We were able to go to the beach for a while every day. Rebecca was on the boardwalk and thoroughly enjoyed the sea. She dictated some thoughts to Susannah, and I've entered three of them below:

Rebecca' reflections from De Hanne,

"...I have returned to the seaside. As I look out over the steely grey waters of the North Sea, hear the crashing of the waves, I realized I never dreamed that I would see the ocean again. These last years I have confronted death. At times I have struggled against it, and at others, wished to go beyond it into Father's presence. During such seasons, one does not consider the sea; one struggles just from day to day. Thoughts of soaring seagulls and children playing in the sand are far away. The other day when I arrived here at the board walk and looked out over the great expanse, You spoke, 'I am the Keeper of the sea.' Three summers have come and gone, and while I have fought and struggled, the sea was here, unchanged. And so is life! While one 'survives', another laughs and lives, and the waves go on, and You oversee it all.

Some months ago You challenged me to 'choose life'. Since that choice I have discovered again: my birds, the clouds going by, the daily joy and delight of my children's laughter, my husband's love, Your Word penetrating my soul, and now... the sea.

...I awakened early this morning to the squawking of seagulls overhead, and was immediately aware that we are here at the seaside.

We are staying in a hotel especially reserved for people with handicappes - and I am the most handicapped person here. I'm only able to be here because of my three gracious caregivers: my beloved Paul, and dear Susannah and Stephen. I am so thankfully aware each day that it takes all three of them - their labor and care, enabling me to have this wonderful experience.

Yesterday in the dinning room, as we made our way to our table, I noticed a small table in the corner that was set for just one person. Soon, someone laboriously made his way behind me in a walker. As he struggled with the table, the chair, and his walker, Paul offered to help him. He good-naturedly said, in French, of course: 'Oh, no thank you. I have no one to help me at home, and I must be independent.' As he settled in his chair, ready for his lunch, I couldn't help but look at him and smile. His face was etched - was it with pain? determination? Probably both.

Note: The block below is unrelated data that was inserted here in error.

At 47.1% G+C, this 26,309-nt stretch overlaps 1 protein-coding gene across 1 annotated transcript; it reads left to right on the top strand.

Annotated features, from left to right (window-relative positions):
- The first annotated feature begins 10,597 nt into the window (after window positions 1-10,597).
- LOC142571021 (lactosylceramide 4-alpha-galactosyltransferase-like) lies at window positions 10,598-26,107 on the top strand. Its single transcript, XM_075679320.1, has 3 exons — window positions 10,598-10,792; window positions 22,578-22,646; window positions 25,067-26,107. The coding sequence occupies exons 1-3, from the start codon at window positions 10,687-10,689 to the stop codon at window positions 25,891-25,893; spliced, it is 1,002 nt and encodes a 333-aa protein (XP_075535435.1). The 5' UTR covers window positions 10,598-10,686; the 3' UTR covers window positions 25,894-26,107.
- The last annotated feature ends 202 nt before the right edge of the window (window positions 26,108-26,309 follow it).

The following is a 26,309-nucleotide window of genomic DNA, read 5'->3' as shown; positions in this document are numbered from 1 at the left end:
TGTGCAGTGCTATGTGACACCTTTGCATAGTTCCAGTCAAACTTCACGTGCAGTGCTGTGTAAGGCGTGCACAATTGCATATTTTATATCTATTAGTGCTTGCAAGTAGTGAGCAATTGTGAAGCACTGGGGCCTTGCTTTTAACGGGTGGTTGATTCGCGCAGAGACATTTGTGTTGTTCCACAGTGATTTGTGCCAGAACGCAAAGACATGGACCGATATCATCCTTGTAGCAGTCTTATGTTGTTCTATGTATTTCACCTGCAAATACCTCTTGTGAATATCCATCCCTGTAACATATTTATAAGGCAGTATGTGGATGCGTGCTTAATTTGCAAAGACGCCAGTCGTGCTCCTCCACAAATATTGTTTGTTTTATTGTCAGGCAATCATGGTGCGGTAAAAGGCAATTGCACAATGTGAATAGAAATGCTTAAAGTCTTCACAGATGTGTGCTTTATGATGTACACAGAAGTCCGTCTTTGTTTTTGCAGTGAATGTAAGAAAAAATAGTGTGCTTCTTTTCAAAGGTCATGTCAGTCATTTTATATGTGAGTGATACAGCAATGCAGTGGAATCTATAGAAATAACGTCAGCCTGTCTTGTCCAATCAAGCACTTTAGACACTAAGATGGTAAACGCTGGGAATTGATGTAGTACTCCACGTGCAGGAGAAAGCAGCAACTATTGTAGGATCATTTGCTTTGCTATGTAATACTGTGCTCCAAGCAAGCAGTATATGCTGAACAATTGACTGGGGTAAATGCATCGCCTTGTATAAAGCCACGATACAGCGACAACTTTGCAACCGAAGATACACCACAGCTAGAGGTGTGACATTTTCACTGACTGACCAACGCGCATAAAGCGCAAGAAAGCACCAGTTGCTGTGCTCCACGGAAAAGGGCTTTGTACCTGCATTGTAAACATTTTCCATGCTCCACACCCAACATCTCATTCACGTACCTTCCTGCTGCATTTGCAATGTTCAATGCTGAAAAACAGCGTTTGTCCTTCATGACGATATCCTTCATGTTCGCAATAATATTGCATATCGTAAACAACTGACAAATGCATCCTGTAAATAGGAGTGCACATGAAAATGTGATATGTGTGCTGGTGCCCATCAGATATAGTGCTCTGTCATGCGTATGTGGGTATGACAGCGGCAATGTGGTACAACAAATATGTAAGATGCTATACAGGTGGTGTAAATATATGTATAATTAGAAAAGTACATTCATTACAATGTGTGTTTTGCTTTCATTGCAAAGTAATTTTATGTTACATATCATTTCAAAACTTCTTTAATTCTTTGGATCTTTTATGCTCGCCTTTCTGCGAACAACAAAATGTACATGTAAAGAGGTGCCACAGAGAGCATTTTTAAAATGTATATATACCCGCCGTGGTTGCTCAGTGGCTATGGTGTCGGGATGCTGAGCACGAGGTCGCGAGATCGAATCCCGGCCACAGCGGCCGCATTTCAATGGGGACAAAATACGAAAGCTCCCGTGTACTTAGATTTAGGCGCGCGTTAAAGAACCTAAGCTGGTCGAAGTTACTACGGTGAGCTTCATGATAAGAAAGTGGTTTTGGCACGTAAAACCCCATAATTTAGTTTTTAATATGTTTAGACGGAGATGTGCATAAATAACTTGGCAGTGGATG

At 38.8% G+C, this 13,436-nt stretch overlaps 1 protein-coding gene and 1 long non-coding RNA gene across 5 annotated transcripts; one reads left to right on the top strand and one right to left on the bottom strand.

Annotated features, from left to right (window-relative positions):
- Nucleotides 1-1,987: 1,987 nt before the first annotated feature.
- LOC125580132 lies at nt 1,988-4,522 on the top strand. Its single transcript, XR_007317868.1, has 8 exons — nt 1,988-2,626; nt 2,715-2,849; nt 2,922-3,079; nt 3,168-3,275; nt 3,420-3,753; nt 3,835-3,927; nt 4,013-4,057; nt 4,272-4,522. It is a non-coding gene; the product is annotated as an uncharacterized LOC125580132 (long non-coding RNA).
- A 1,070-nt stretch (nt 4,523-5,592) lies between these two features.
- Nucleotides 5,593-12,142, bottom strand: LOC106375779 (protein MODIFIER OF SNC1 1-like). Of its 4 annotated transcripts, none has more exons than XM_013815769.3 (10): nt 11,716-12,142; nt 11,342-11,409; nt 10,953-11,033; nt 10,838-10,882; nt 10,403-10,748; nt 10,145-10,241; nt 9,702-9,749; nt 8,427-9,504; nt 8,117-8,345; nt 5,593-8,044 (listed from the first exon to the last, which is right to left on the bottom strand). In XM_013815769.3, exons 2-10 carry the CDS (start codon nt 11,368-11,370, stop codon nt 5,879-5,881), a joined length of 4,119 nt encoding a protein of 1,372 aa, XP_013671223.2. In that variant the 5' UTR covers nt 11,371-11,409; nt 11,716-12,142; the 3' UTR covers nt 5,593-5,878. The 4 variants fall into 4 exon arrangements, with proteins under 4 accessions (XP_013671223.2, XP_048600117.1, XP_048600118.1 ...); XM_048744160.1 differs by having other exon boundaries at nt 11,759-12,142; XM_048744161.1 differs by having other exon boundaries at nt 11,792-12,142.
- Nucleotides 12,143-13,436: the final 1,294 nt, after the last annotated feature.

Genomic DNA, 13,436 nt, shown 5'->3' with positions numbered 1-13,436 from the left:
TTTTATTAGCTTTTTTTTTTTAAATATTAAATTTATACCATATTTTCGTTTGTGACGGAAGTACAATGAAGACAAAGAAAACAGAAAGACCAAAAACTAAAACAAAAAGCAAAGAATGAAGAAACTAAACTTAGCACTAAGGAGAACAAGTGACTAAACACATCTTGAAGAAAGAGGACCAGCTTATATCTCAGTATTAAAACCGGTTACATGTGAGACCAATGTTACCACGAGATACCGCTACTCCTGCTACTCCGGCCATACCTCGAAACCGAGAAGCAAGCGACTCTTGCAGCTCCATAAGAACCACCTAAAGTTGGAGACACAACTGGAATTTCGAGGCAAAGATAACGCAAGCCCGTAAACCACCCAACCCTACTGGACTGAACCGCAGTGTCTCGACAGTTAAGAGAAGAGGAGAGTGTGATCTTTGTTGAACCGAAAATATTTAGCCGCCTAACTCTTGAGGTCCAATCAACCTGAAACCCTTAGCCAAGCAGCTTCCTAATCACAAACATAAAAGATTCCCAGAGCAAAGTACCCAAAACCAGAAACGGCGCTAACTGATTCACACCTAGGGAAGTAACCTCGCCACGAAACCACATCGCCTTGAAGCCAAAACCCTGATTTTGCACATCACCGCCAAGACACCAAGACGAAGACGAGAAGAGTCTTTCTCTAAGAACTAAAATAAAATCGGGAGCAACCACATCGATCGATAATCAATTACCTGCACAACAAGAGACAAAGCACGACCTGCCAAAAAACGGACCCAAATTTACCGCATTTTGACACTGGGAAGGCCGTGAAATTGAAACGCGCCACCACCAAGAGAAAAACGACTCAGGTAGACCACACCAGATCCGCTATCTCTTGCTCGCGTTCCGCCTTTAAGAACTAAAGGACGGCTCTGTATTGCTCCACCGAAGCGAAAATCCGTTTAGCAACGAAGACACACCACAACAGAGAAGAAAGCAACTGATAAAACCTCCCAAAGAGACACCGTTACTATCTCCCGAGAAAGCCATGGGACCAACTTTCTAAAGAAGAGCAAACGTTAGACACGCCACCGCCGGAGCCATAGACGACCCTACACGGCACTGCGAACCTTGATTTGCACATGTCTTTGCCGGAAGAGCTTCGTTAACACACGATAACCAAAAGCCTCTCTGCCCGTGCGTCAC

Later we made our way to the elevator. I was struck by the realization that no one was in a hurry. And I thought: 'Of course not. If there is anything we've all learned is to be patient, and to wait.' It is a patience wrought in waiting.

...I have a large umbrella - a beautiful floral print. Paul knows I love it. One afternoon when we were going out in the rain, Paul grabbed the umbrella, and it was this beautiful one which he had brought with us to the beach. I was surprised because he usually brings his much more practical, black umbrella. I was blessed because I knew he brought it just for me. And the Lord spoke again, and said: 'If Paul cares to bless you with small details, how much more do I?'

And that is what our week was to me. The Lord, once again, revealing Himself - His goodness, His care, and His love."

Paul again! We all want to express our gratitude to Annie, whose insight, initiative, and hard work made this week possible. (Greatly appreciated, Annie!)

Since our return Phillip has arrived, and these have been delicious, treasured days together.

We need to ask your prayer support for the next season. Annie will come the day Susannah leaves (July 29) and be here until the end of August. Stephen will then head back to the US. Judy's son, Tyce, will be married this autumn (heartiest congratulations), so that will limit Judy's time here.

We are in real need of finding the Lord's provision for a helper/caregiver for Rebecca, and someone to help with the home. We know He knows, and that He has a plan. We appreciate your prayers as week seek His provision.

Our love to all,